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Benzodiazepine Addiction: 3 Things to Know

Nov 15, 2021

Benzo addiction can result in serious harm. Get the treatment you need to beat your addiction and manage your withdrawal. Call Hanley Center today.

How much do you know about the benzos you’re prescribed to take for anxiety or other reasons?  Awareness of the risk factors of these types of drugs is important to help you use them safely and effectively. Let’s share some facts about Benzodiazepines and a recommendation about using this controlled substance properly.

Benzodiazepines are a Schedule IV substance, meaning they have a risk potential for abuse that’s noteworthy but not as high as Schedule I and II substances. They may be prescribed to treat anxiety, insomnia, or other conditions. While they can be prescribed for longer-term use, their use as part of a short-term plan is recommended.

Misuse of benzos (including mixing with other drugs) can lead to numerous threats to health and wellness, including extreme nausea, unconsciousness, and organ failure. Withdrawal can be impacted by the duration of use and dosage amount as well as whether the drug was taken as a pill, snorted, or injected.

Benzos are listed as Schedule IV substances.

The Title 21 United States Code (USC) Controlled Substances Act separates drugs into different categories. A drug’s abuse potential is how it gets placed in one of five “schedules.” For example, Schedules I and II have the highest potential for abuse. Schedules III, IV, and V have a lower potential for abuse than the first two schedules.

Benzos are among the substances in Schedule IV. You may recognize the brand name of your prescription on the sample list. It includes Valium®, Xanax®, Halcion®, Ativan®, and Klonopin®, and others.

The requirements for Schedule IV include the following:

  • The drug or other substance has a low potential for abuse relative to the drugs or other substances in schedule III.
  • The drug or other substance has a currently accepted medical use in treatment in the United States.
  • Abuse of the drug or other substance may lead to limited physical dependence or psychological dependence relative to the drugs or other substances in schedule III.

Only Recommended for Short-Term Use

Shorter-acting benzos may be prescribed for a variety of purposes. It could be insomnia or anxiety. In hospitals, a shorter-acting benzo may also be used for sedation before an anesthesia is administered. Other purposes for shorter-acting Benzos can be treating alcohol withdrawal, providing seizure control, and enabling muscle relaxation.

Patients with daytime anxiety may be prescribed Benzos for a longer period of time as part of a treatment for insomnia. While this may be an option for some people, long-term use is not recommended for everyone. The risk of abuse is the reason that anyone prescribed a Benzo should be using it as a short-term treatment plan.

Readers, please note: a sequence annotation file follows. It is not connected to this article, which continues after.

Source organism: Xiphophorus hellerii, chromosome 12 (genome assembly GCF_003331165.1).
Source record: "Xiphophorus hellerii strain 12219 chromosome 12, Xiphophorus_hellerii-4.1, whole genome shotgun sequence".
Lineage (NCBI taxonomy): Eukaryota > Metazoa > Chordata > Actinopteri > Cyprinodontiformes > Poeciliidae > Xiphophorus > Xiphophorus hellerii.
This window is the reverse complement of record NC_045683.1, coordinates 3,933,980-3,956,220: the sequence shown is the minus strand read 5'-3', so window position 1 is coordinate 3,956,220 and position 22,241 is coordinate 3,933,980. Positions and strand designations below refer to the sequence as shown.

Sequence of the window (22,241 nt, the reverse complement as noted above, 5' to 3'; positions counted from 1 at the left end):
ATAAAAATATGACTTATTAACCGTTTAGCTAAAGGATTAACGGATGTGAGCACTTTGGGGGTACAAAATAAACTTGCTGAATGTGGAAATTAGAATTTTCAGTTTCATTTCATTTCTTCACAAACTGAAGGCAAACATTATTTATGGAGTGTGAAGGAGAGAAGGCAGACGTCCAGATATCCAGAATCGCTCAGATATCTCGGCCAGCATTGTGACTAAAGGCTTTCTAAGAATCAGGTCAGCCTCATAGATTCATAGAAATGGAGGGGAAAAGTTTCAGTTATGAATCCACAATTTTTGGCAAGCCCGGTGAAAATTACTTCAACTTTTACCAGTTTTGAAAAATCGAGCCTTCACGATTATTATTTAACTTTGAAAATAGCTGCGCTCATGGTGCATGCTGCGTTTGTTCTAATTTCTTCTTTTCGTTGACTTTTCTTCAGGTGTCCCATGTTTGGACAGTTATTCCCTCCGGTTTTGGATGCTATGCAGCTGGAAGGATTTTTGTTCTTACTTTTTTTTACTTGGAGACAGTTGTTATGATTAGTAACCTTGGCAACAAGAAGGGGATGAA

Misuse of Benzos can show up in a variety of ways. Someone may take too much at a single time. They may begin to take the drug more often than it was intended to be taken. They may run out of their prescription before a refill is scheduled. These are early signs of potential abuse of the drug.

Benzodiazepines are a sedative, which helps you relax. For someone feeling stress over personal or work matters, taking a Benzo can feel like a quick solution to managing their physical and emotional responses. By the time you’re preoccupied with taking your next one, your Benzo use can become a distraction and a threat to your work, relationships, and other responsibilities.

The appearance of any of the following may be a sign of abuse of Benzos:

  • Drowsiness
  • Feeling confused or dizzy
  • Blurred vison
  • Feeling weak
  • Struggling to breathe

Chronic misuse may introduce symptoms that overlap with the reasons you started taking Benzos, including anxiety or insomnia.

Very Dangerous when Combined with Other Drugs

As explained above, taking Benzos can be risky if proper dosage isn’t followed. A more significant risk comes from combining use of Benzos with other drugs. This can occur whether or not someone has a prescription for these controlled substances or not.

It’s common for people who need treatment for misuse of Benzos to be misusing another substance. Some of the more common abusers of Benzodiazepines are among heroin and cocaine users. Taking Benzos while using other drugs can be especially harmful to the brain and body.

Memory loss and mood swings are on the lower end of the potential harm. The outcome can include an increased chance of accidents, extreme nausea, unconsciousness, organ failure, and even death.

For anyone trying to quit using Benzos, the symptoms of withdrawal usually begin 24 hours after the last doze. Those symptoms can last for days, weeks, or months. The duration and intensity of withdrawal will be impacted by how long you took the drug, the dosage amount, any co-occurring mental health conditions, and other factors.

The method of ingestion is one of those additional factors shaping a withdrawal experience. People who ingest a pill experience a slower onset of withdrawal than those who snort or inject Benzos. For safe withdrawal from this type of drug, a medically-supervised detox is recommended.

Hanley Center is a well-known care provider offering a range of treatment programs targeting the recovery from substance use, mental health issues, and beyond. Our primary mission is to provide a clear path to a life of healing and restoration. We offer renowned clinical care for addiction and have the compassion and professional expertise to guide you toward lasting sobriety

For information on our programs, call us today: 844-501-4673.

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